Kat: The chords nail it right away. DAH dah dah. DAH da-da-da-da. DAH dah dah. It's saying everything needed to be said and the vocal hasn't even kicked in yet. When it does, it's a woman, her voices sounds sleepy and fully of desire and she's singing to a lover or an ex-lover, "Silly on me, I called too many times." It's a lover, we find out as the verse quickly gives way for the chorus:
Then you drive all night
Saying what use is a night
When you can't sleep anyway
You might be tired
But the fact of the matter
Is you're standing right in front of my face
You save me, save me from hate that's so close to love
No one's ever done anything like this for me before
No one's ever drove for miles to make me smile before
There are many excellent moments on Joss Stone's LP1 -- just released last week -- but track five, "Drive All Night," is the soulful moment of seduction most artists would give their eye teeth and a third of their upper register for.
The twenty-four-year-old Brit was still a teenager eight years ago when she started her professional recording career. Her 2003 album The Soul Sessions sold millions in England and went gold here in the US. And she did find new vocal layers and, yes, meaning in Jack White's "Fell In Love with a Boy" but the musical arrangement left me cold and I felt she was just getting warmed up on Aretha Franklin's "All the King's Horses" when the song ended. The next album, Mind Body & Soul, contained "You Had Me" and "Spoiled" which again proved she had the vocal chops but still seemed like the voice wasn't attached to the music. Then came Introducing Joss Stone. Yes, that is a strange title for a third commercially successful album. About the only difference I could see was that she was writing more songs and doing less covers. I still didn't feel she had a sound that matched the voice and honestly wrote her off. So much so, in fact, that I didn't even bother to check out Colour Me Free!
That fourth album was her last for EMI and if anyone wonders she made the right decision in leaving, they just need to listen once to LP1. In fact, you don't even have to listen once to the whole album, pick any three tracks at random. This isn't an album, it's an announcement.
Lady Soul was an announcement. I Never Loved A Man The Way I Love You let you know Aretha could sing and she could hit the charts but Lady Soul's where, for my money, she announces she's not just a success, she is talent at its zenith. And that's Joss Stone's LP1.
Joss teams up with Dave Stewart (as co-producer) for 12 tracks. Annie Lennox's partner in Eurythmics already had a hand in producing the best American album of the years, Stevie Nicks' In Your Dreams (here for my review). LP1 is actually one of two projects Joss and Dave are working on. The two are also part of the super group SuperHeavy, a group that also includes Mick Jagger, Damian Marley and A.R. Rahman.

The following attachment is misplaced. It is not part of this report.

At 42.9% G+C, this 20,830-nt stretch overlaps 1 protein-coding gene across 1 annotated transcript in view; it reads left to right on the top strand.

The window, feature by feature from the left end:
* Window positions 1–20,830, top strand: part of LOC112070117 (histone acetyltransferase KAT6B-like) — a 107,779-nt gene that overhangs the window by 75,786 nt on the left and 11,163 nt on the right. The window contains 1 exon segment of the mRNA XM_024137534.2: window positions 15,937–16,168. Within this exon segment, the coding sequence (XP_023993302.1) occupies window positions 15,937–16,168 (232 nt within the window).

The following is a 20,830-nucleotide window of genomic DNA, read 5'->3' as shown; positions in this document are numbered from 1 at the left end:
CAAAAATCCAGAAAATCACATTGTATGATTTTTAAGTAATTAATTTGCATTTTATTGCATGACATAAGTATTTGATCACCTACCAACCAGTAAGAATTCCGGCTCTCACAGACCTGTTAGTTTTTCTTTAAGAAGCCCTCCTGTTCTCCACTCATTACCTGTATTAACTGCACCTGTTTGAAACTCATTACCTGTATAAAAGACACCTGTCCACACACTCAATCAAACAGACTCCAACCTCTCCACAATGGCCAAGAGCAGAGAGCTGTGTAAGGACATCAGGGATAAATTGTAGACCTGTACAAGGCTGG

LP1 kicks off with her humming and wailing on "Newborn" whose verse finds her waking up hung over and advising that we "treat this day like a newborn baby." And at two minutes and twelve seconds she's cooing with high notes to the newborn day. It doesn't sound like it would work but it does and the music is arranged so perfectly for her voice. She gets to try some things she really hasn't done before. Track two is more of the stripped raw vocals that made her famous but, on "Karma," the music for a change matches. It's on "Karma" that you really get how overly polished a lot of the arrangments have been for Joss in the past. As though someone was thinking, "Okay, we can let the little girl belt but only if we keep the arrangement tinny and music box-y." She belts "Karma" throughout and the music is funky and raw to match her interpretation of the lyrics. The third track, "Don't Start Lying To Me," has more bounce and hand claps.
And you could just hear those three and think, "EMI wasted her natural talents." But those true of the whole album. "Last One To Know" is gorgeous and probably gives her more of a chance than any other track on the album to show all that she can do -- and I do mean all. And she's smart enough to do that on only one track. Too many divas who emerged in the 80s mistook vocal gymnastics for singing. Joss uses that track to show her range and also to show her shading and interpretation (something most of the power ballad divas forgot was also part of singing). And there's something new about her using everything on a song whose chorus is basically: "Nah, nah, nah, nah, Hell nah."
Throughout the album, guitars, bass and drum hum and roar. And with that platform, Joss really gets to soar. Time permitting, I would give shout outs to "Cry Myself To Sleep," "Somehow," "Landlord," "Boat Yard, " Take Good Care" and the guitar festival that is "Cutting The Breeze." I will make a point to note "Picnic For Two." The first time I heard the album (three weeks ago while we were in C.I.'s car), I didn't know who we were listening to (road rules: Driver always has first pick of the tunes) but was enjoying the jams until track 11 came along. Now, after hearing track twelve and hearing the album many, many more times, I've started to enjoy the charm of the duet which is almost country. (Her duet partner on the track, I'd later learn, was Dave Stewart himself). This is one of the best sequenced album, creating both a mood and a journey.
The only people that might be bothered by this album should be EMI stockholders. Clearly Joss Stone had a vision for what she wanted to sound like and, had EMI not refused to treat her as a full grown artist, she might still be recording for them. LP1 is among the year's finest and perfect for a road trip, a period of reflection, jamming out or a romantic evening.
the common ills